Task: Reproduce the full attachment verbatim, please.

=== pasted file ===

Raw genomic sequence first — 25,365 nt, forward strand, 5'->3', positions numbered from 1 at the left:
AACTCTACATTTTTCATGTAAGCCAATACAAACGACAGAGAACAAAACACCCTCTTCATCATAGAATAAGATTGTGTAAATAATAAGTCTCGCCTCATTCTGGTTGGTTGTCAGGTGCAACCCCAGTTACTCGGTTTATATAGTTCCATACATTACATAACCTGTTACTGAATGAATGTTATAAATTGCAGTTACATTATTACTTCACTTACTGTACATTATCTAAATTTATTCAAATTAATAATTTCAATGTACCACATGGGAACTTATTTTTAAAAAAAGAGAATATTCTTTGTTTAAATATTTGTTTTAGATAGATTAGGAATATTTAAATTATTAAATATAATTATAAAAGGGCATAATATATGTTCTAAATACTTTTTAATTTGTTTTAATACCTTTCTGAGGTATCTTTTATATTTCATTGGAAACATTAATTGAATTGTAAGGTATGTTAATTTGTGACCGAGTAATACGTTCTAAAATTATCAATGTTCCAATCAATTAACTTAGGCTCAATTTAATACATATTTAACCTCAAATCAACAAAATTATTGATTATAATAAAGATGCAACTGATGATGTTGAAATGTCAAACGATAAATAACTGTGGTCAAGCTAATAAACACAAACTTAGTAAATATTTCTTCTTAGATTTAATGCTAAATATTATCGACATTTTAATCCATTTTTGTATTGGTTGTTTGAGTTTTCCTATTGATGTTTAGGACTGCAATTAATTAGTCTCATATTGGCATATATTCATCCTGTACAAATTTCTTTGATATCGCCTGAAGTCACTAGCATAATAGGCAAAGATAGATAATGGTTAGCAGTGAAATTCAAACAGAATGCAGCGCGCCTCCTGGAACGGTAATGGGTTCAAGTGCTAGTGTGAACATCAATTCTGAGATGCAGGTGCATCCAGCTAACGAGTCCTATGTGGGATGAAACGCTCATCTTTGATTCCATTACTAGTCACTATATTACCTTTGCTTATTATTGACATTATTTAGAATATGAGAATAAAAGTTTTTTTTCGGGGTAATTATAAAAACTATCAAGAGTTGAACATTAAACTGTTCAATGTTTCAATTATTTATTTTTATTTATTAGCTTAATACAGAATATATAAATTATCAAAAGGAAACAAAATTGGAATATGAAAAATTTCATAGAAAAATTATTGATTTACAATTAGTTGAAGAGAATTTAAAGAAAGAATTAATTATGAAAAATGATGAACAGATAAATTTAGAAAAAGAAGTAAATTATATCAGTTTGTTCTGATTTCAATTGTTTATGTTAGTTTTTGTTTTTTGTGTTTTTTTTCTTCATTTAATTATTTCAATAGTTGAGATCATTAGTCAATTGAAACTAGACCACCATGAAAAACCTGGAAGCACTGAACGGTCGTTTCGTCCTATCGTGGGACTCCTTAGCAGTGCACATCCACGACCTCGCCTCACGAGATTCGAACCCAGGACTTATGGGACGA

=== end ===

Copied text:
Raw genomic sequence first — 25,365 nt, forward strand, 5'->3', positions numbered from 1 at the left:
AACTCTACATTTTTCATGTAAGCCAATACAAACGACAGAGAACAAAACACCCTCTTCATCATAGAATAAGATTGTGTAAATAATAAGTCTCGCCTCATTCTGGTTGGTTGTCAGGTGCAACCCCAGTTACTCGGTTTATATAGTTCCATACATTACATAACCTGTTACTGAATGAATGTTATAAATTGCAGTTACATTATTACTTCACTTACTGTACATTATCTAAATTTATTCAAATTAATAATTTCAATGTACCACATGGGAACTTATTTTTAAAAAAAGAGAATATTCTTTGTTTAAATATTTGTTTTAGATAGATTAGGAATATTTAAATTATTAAATATAATTATAAAAGGGCATAATATATGTTCTAAATACTTTTTAATTTGTTTTAATACCTTTCTGAGGTATCTTTTATATTTCATTGGAAACATTAATTGAATTGTAAGGTATGTTAATTTGTGACCGAGTAATACGTTCTAAAATTATCAATGTTCCAATCAATTAACTTAGGCTCAATTTAATACATATTTAACCTCAAATCAACAAAATTATTGATTATAATAAAGATGCAACTGATGATGTTGAAATGTCAAACGATAAATAACTGTGGTCAAGCTAATAAACACAAACTTAGTAAATATTTCTTCTTAGATTTAATGCTAAATATTATCGACATTTTAATCCATTTTTGTATTGGTTGTTTGAGTTTTCCTATTGATGTTTAGGACTGCAATTAATTAGTCTCATATTGGCATATATTCATCCTGTACAAATTTCTTTGATATCGCCTGAAGTCACTAGCATAATAGGCAAAGATAGATAATGGTTAGCAGTGAAATTCAAACAGAATGCAGCGCGCCTCCTGGAACGGTAATGGGTTCAAGTGCTAGTGTGAACATCAATTCTGAGATGCAGGTGCATCCAGCTAACGAGTCCTATGTGGGATGAAACGCTCATCTTTGATTCCATTACTAGTCACTATATTACCTTTGCTTATTATTGACATTATTTAGAATATGAGAATAAAAGTTTTTTTTCGGGGTAATTATAAAAACTATCAAGAGTTGAACATTAAACTGTTCAATGTTTCAATTATTTATTTTTATTTATTAGCTTAATACAGAATATATAAATTATCAAAAGGAAACAAAATTGGAATATGAAAAATTTCATAGAAAAATTATTGATTTACAATTAGTTGAAGAGAATTTAAAGAAAGAATTAATTATGAAAAATGATGAACAGATAAATTTAGAAAAAGAAGTAAATTATATCAGTTTGTTCTGATTTCAATTGTTTATGTTAGTTTTTGTTTTTTGTGTTTTTTTTCTTCATTTAATTATTTCAATAGTTGAGATCATTAGTCAATTGAAACTAGACCACCATGAAAAACCTGGAAGCACTGAACGGTCGTTTCGTCCTATCGTGGGACTCCTTAGCAGTGCACATCCACGACCTCGCCTCACGAGATTCGAACCCAGGACTTATGGGACGA